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Kenʹno

.

This was a large rich cheese, made by the women of the family with a great affectation of secrecy, and was intended for the refreshment of the gossips who were in the house at the “canny minute” of the birth of a child. Called Ken-no because no one was supposed to know of its existence—certainly no male being, not excepting the master of the house. After all had eaten their fill on the auspicious occasion, the rest was divided among the gossips and taken home. The Kenno is supposed to be a relic of the secret rites of the Bona Dea.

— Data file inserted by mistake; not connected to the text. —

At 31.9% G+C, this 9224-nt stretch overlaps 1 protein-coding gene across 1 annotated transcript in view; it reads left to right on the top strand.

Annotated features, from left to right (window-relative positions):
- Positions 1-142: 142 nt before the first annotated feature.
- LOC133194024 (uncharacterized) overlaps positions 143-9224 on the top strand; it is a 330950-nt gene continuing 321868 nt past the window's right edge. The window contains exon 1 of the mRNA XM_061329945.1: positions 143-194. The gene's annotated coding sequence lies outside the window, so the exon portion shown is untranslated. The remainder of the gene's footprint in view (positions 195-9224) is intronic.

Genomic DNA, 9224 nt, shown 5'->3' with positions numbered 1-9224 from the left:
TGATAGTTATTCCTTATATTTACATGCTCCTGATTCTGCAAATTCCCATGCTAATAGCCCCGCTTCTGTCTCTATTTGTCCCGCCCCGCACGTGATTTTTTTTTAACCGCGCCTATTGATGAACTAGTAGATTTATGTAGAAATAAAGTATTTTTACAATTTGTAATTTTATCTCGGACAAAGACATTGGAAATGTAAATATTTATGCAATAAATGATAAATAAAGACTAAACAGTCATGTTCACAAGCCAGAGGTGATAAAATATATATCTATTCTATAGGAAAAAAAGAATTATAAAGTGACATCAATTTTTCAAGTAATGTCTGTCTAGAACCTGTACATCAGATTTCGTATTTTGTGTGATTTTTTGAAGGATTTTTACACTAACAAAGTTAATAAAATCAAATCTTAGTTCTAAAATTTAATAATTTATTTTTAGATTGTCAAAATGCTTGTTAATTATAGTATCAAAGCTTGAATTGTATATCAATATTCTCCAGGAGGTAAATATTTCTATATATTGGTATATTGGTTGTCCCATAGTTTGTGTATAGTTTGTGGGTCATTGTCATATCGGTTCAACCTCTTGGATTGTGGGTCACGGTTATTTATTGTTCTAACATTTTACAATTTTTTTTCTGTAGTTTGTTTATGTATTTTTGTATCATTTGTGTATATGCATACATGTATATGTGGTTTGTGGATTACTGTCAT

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ABCDEFGHIJKLMNOPQRSTUVWXYZ

Entry taken from Dictionary of Phrase and Fable, edited by the Rev. E. Cobham Brewer, LL.D. and revised in 1895.

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Kempfer-Hausen
Kempis
Ken or Kiun
Kendal Green
Kenelm (St.)
Kenna
Kenna Quhair [I know not where]
Kenne
Kennedy
Kennel
Kenno
Kensington
Kent (Latin, Cantium)
Kent’s Hole
Kent Street Ejectment
Kentish Fire
Kentish Moll
Kentishmen’s Tails
Kentucky (U.S. America)
Kepler’s Fairy
Kepler’s Laws (Johann Kepler, 1571–1630):